Boating is a relaxing and rewarding hobby, but with so many types of boats to choose from, it can be intimidating to newcomers. Fortunately, with a bit of research, and some time to experiment with different hobbies, you can find the perfect boat for your lifestyle.
Where to Look for Boats
First, you should know where to look for boats. Even before you start considering what you want, it’s a good idea to look at the types of boats that are available to buyers like you. Once you see what’s available, you’ll have a clearer picture of different types of boats, which you can bear in mind when making your decision.
You can start by looking for a boat online. Browse through some of the most popular models in each of several different categories. Do any of these look like they fit your personality? Do some of them deviate from your mental picture of what a boat should be?
You should also consider attending a boat show in your area. They’re great opportunities to see various vessels in person, and tour them to get a sense of their physical space. You can also find good deals and negotiate prices at boat shows, but oftentimes, you’re still better off making a purchase online.
Setting a Budget
Before you get too far in the research phase, you should take the time to analyze your personal finances and set an upper limit for your boat budget. Many boating newcomers end up overextending themselves, buying a bigger or more robust boat than they truly need—and their finances suffer as a result.
You can get a reasonable boat for $50,000 or less—and if you look for used options, you may be able to find a boat for even lower. With a good loan, this can be realistically affordable for a wide range of people.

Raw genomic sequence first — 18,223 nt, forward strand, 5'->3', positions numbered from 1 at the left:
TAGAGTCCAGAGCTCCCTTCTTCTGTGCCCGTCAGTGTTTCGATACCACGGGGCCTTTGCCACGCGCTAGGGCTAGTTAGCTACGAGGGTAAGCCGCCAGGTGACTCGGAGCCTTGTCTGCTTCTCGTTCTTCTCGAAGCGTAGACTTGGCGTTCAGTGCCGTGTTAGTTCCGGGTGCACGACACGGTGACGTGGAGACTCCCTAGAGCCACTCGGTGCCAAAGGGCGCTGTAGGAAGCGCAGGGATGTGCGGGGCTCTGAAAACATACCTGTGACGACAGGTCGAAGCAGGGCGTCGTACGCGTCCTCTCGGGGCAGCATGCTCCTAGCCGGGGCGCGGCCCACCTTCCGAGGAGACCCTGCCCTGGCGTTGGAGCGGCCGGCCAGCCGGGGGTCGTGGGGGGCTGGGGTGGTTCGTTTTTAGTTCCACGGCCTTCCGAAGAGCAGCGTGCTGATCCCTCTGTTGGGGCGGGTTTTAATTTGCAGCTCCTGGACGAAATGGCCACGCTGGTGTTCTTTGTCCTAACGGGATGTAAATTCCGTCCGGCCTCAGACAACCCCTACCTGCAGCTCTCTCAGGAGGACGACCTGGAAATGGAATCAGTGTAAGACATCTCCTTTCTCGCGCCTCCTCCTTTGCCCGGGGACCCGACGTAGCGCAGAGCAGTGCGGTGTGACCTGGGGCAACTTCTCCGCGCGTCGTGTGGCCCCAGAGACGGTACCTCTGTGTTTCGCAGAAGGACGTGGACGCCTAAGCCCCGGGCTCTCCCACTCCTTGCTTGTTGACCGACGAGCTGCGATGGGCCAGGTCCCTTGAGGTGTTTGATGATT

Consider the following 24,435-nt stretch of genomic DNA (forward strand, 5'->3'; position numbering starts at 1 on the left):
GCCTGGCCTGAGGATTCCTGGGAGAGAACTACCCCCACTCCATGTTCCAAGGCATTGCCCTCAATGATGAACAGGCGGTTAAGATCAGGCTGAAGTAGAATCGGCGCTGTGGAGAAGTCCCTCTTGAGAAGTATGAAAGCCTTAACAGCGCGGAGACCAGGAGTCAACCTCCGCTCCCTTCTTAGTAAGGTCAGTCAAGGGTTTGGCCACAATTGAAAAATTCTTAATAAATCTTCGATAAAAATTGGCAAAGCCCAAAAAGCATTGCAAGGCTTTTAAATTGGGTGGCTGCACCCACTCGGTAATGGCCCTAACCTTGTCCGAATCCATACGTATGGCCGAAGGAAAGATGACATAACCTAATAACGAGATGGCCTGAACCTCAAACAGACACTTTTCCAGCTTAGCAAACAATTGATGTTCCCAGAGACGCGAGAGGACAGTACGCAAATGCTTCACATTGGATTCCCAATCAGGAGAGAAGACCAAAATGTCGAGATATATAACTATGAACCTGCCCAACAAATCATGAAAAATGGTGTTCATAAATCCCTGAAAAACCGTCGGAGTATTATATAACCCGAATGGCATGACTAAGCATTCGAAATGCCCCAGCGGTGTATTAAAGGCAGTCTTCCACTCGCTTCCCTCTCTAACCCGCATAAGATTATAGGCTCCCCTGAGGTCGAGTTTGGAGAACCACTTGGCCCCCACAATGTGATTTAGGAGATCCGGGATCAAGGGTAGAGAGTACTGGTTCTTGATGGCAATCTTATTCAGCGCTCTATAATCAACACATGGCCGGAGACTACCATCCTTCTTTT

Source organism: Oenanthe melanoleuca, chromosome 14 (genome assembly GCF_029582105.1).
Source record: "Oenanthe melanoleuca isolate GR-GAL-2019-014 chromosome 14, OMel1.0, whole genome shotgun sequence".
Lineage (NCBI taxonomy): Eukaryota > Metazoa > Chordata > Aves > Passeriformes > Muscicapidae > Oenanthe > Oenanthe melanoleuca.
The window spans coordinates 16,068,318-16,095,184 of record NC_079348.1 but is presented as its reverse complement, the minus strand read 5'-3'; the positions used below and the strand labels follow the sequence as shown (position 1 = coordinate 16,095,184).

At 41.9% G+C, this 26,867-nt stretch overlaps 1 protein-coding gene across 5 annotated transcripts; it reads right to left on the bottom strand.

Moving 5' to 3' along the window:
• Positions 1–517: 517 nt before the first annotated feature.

However, you’ll also want to consider the other expenses associated with boat ownership, like:
• You’ll have to regularly inspect, clean, and repair your vessel.
• In some areas, insurance is a requirement. In others, it’s just nice to have.
• You’ll have to pay to keep your engine running.
• Docking and other fees. You’ll need somewhere to anchor your boat when you aren’t using it, and you may face other fees as well.
• Long-term storage. Where will you keep your boat during winter months? Storage fees can rack up quickly.
With a clear picture of your budget, you’ll be able to eliminate some boat options immediately.
Why Do You Want a Boat?
If you’re not sure what type of boat you want, consider your motivation for owning a boat in the first place. These are some of the most common motivating factors:
• Do you dream of heading out on the water to be alone with your thoughts? Do you love the idea of peace and quiet, with a relaxing afternoon of fishing? If so, you can make do with a small, simple vessel with few embellishments.
• Are you more interested in using the boat as a conduit for social interaction? Do you want to go out on the water with a bunch of your friends and family members? If so, you’ll want a bigger vessel—and possibly, one with lots of luxury features.
• Some people want a boat so they can go on an adventure. If this is the case, you’ll want a boat that can easily navigate between islands, and one that’s easy to pilot.
• Do you love the idea of hitting high top speeds on the open water, or water skiing for fun? A speed boat is probably right for you.
Factors to Consider
There are dozens of small factors to consider when purchasing a boat, but these are some of the most important headliners to keep in mind:
• Optimization for hobbies. Is this boat able to support all the hobbies and activities you’re hoping to pursue? If you’re not sure what you’re interested in yet, you might consider experimenting with different activities before getting further.
• How big of a boat do you really need? Err on the side of caution here; many people end up with a bigger boat than they can reasonably maintain or afford.
• While it’s tempting to get a brand-new boat, you can often find a much better deal on a used vessel—and many of them operate as well as a new boat.
If you’re still not sure what type of boat is right for your lifestyle, consider reaching out to someone with more experience buying and owning boats. They may be able to help guide you to the right type of vessel for your goals and personality.